Preparing for a semester in Miami

Preparing for a semester in Miami by John Meadows

This article was written by layla haidrani, published on 30th July 2013 and has been read 3754 times.

Layla Haidrani, 21, is studying History at the University of Kent, Canterbury and will be spending a semester abroad at University of Miami in the United States in Fall 2013. You can follow her on Twitter @layla_haidrani as she prepares for life across the pond. 

Welcome to my study abroad blog! In just a few short weeks, I will be landing at Miami International Airport, ready to start the most exciting chapter of my life – I will be heading to Miami, Florida in the United States for a semester study exchange abroad placement!

So how is it that I am spending a semester in one of the world’s most exciting cities famed for its 24 hour culture; after all Miami Beach, Coconut Grove and South Beach are only a pebble’s stone away! Well, after getting bored with the dreary, mundane routine of my university where the only excitement to be gained was a Wednesday and Saturday night at university nightclub, Venue, with its delightful vomit-stained floors, it was definitely time to move on to more exciting ventures. So when my home university, University of Kent, offered a study abroad exchange placement with partner University of Miami (Go Canes!), I jumped at the chance. Because frankly, where else would you able to soak up West Coast’s year-long sunshine, be a student at one of Playboy’s top rated party schools and have stars like Drake performing at graduation? Oh and the academics of course…

That’s not to say it’s been an easy ride – after a somewhat grueling admin process (see below my guidelines for preparing an exchange to the United States), my application (with mascot Sebastian the Ibis beaming proudly on the letter) was accepted – I’m going to be a Cane! I was also fortunate enough to secure accommodation – I’ve arranged to live on campus in the dorms in order to gain the full ‘American college experience’ with a roommate.

So what am I expecting from my study abroad placement at the University of Miami? In terms of classes, I’m incredibly excited to study gender classes which I haven’t had the chance to study in great depth at my home university. On campus, I am definitely going to try and ensure I get stuck into lots of activities (scuba diving on campus anyone?!) and make the most of University of Miami’s famed sports facilities. With a new activities center on campus arriving in August that could rival a beach resort, it would be rude not to tan by the pool between classes…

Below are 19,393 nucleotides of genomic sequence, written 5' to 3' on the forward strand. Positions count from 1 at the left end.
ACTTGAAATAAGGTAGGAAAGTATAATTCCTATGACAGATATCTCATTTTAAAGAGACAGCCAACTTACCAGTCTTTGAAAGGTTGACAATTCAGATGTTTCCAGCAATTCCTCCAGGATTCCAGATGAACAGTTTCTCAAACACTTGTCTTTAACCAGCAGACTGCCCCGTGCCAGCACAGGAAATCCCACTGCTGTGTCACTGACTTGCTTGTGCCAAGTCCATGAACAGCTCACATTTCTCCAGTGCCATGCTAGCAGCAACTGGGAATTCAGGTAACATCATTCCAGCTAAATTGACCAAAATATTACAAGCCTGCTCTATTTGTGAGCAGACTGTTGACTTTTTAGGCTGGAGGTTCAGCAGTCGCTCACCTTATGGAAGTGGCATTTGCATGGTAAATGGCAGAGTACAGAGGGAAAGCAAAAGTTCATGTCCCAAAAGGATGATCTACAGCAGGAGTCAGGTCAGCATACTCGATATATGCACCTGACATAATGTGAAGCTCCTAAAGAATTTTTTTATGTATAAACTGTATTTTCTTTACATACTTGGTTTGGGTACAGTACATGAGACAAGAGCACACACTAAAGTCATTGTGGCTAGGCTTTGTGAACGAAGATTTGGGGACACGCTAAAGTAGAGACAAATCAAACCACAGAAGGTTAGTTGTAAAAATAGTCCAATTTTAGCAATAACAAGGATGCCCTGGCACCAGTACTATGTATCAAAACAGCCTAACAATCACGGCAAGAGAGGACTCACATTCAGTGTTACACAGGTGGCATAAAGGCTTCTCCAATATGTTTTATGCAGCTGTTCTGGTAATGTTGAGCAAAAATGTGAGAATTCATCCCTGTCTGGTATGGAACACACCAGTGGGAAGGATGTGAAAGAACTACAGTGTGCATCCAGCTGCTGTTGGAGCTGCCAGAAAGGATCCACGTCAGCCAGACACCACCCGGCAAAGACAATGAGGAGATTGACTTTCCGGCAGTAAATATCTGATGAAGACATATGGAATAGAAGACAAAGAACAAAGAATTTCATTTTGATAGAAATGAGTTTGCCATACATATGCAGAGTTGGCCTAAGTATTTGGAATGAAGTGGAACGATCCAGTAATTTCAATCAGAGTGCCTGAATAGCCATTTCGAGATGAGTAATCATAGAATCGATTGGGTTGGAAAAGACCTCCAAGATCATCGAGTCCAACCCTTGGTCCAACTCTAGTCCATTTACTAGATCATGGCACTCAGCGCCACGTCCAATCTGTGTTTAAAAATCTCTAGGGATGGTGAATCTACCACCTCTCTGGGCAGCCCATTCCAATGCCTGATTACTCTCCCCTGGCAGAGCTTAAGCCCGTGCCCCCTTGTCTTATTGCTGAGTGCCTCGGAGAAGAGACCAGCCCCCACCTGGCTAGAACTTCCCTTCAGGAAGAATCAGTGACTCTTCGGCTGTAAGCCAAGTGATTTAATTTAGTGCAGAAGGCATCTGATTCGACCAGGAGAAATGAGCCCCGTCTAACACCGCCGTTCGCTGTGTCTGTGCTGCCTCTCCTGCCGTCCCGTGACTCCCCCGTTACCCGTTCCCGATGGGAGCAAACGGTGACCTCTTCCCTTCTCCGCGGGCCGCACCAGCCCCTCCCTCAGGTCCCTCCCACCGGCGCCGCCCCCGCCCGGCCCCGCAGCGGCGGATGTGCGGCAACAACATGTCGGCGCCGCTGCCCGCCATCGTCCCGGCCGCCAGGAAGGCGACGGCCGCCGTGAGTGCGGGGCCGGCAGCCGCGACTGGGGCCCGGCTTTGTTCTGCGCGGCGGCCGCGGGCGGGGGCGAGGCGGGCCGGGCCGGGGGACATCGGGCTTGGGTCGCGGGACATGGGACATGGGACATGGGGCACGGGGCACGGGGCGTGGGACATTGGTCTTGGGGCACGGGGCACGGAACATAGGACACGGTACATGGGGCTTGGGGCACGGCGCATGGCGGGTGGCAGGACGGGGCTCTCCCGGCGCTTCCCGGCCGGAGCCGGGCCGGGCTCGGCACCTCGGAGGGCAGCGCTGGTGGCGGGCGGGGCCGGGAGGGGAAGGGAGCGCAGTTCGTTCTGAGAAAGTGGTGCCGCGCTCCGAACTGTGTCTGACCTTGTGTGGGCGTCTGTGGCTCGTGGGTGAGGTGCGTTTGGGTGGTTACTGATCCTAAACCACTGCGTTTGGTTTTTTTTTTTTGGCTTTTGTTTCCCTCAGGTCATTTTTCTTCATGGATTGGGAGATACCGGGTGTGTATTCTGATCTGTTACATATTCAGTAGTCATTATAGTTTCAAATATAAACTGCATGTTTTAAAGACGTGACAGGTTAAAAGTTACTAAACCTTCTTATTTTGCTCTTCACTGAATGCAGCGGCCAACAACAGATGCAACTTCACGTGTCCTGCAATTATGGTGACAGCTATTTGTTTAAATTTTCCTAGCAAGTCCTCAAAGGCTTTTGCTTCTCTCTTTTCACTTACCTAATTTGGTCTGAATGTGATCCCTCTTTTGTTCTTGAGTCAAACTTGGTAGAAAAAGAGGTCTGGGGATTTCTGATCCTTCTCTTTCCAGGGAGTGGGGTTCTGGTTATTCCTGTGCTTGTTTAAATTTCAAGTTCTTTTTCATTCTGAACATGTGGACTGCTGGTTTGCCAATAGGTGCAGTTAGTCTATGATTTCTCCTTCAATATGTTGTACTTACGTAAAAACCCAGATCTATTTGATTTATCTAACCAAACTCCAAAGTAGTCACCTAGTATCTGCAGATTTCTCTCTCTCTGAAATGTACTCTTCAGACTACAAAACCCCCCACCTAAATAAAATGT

Outside campus, I’m looking forward to exploring the arts scene of Miami, the beaches and I’m also hoping to find time to fit in a short break to New York City as well as volunteering in the local communities over the short time over there.

I may only be there for a semester but starting in August, I am going to do my utmost to ensure I make the most of it! Miami, I’m coming for you! Here is my guide to preparing for an exchange in the United States: 

Tuition fees

The University of Miami is a private research university and the fees are well within the range of $39,980. However, exchange students pay the normal fees payable to their home university, which is brilliant for those worrying about high tuition costs.


As soon as you get accepted, I would advise you to apply for your Visa straight away. There are three admin fees to pay for and a face-to-face interview. For the interview, ensure you leave in plenty of time so you’re not rushed and don’t forget a credit card (coins are not accepted).

Top tip: At £1.80 a minute, make sure you have a topped up phone or better yet, use a landline so you don’t get cut off on the most crucial part of the application process. 

Health insurance

Health insurance is probably the most important part of your preparation. As the US is completely different in that it does not have an NHS system, if you don’t have insurance you are not covered if you are in an accident. Most US universities require you to purchase their health insurance but be warned, they don’t come cheap.


Setting up an American bank account is essential if you are staying for more than a couple of months. This will enable you to transfer money from British bank accounts to your American one. To set one up, you will need a passport and a form of ID. Be warned, you will have to pay $2.50 to withdraw cash.

Another option is the post office travel money card which is free to load it with money from your English account. As well as having Internet banking, it is a MasterCard so you have the benefits of being able to use it anywhere and it's guaranteed if lost or stolen. Some students also prefer using the STA Travel or Travelex card so do some research to get the best deals suited to you. 


Most universities in the United States keep accommodation aside for exchange students so that they can get the best experience while studying abroad. However, there is also a choice of off-campus accommodation if that is preferable for some. Another thing to remember is that US universities are usually unfurnished – research local shops that provide bedding.

Top tip: One thing to bear in mind is that in US universities you will have a roommate which may be a bit of a culture shock for many Brits! Avoid sharing with someone you knew previously; it will make your American college experience just that more exciting!

If you would like to comment, please login or register.